One of the main objectives was to estimate the barriers perceived by the cancer patients. The sample size for this study was calculated based on the pilot study result. For 95% confidence limits, the allowable error of 1.5% and a design effect of 2 for cluster sampling, a sample size of 768 would be sufficient to estimate the rate at 5% level of significance.

Formula used for the calculation of sample size was:



N = Sample size

Zα = 95%

σ = 7.8 (Barrier score)

d = 1.5%

Total = 384. 384 × 2 = 768


 » Materials and Methods Top


An exploratory survey was done among 768 cancer inpatients aged above 30 years and diagnosed to be in third or above stages of cancer of breast/cervix/head and neck/gastro intestinal tract/lung/colorectal cancer and have undergone radiotherapy or chemotherapy or surgery or combination of them in selected reputed cancer hospitals of Karnataka. Patients unable to perform activities and with psychiatric problems were excluded from the study. Reputed cancer hospitals all over Karnataka were selected by purposive sampling, and each hospital was considered as a stratum. Then proportionate sample from each stratum was selected for the study. Data were collected from cancer patients of various hospitals using pre-tested structured interview technique after obtaining permission from the respective hospital administrators. Cancer patients those who have given their consent only were interviewed for the study.

Ethical issues

Reputed cancer hospitals were selected, and permission was obtained from the respective administrators. The hospitals who granted permission to do the study only were included. The objective and study protocol were explained to the study participants, and written consent was taken.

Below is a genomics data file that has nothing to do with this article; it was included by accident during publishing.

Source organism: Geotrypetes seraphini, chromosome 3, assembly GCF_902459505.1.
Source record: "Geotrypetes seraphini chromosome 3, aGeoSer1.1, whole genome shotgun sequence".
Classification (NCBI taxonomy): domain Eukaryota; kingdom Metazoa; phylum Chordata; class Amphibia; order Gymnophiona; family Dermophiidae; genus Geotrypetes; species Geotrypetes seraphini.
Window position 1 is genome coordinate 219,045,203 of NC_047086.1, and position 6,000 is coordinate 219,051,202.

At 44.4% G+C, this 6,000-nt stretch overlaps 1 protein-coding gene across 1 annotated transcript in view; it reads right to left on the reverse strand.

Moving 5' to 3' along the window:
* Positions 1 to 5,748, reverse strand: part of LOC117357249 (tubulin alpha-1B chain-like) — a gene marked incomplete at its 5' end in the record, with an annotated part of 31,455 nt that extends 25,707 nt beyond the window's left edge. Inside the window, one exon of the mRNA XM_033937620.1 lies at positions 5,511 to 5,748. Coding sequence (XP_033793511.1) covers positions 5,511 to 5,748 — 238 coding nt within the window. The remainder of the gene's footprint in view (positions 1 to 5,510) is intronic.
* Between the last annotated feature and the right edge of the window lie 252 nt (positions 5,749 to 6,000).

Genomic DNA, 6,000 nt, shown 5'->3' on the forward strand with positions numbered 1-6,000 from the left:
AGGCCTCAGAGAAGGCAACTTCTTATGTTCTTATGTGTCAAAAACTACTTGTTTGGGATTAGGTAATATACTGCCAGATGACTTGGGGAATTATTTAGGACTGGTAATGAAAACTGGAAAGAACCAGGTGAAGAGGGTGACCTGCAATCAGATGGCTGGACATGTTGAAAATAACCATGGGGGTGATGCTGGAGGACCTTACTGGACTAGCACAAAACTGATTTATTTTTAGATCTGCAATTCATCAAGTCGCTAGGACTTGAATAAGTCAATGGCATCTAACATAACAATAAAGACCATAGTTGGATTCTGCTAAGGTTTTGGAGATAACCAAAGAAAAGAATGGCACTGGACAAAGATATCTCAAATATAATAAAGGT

Analysis of data

The obtained data were entered in SPSS version 16.0. Data analysis was performed by using descriptive and inferential statistics.


 » Results Top


The data from 768 samples were collected and analyzed based on the objectives of the study. Out of 768, majority of the cancer patients (30.2%) belonged to the age group of 51–60 years, most of them were females (57.2%), belonged to Hindu religion (87.9%) and 94.5% were married [Table 1]. The majority of the cancer patients (39.2%) were primary educated [Figure 1]. Most of the affected patients were housewives (49%), their monthly income was between Rs. 2501 and 5000 (51.3%), and 33.1% of the patients had taken combination therapy [Table 2]. Most of them availed modern medical treatment from the hospital after final diagnosis (80.3%) and 57.7% of the samples were in the third stage of cancer [Table 3]. Around 40% of the patients suffered with head and neck cancer and most (76.2%) of the patients were suffering from the illness for <6 months [Figure 2] and [Figure 3].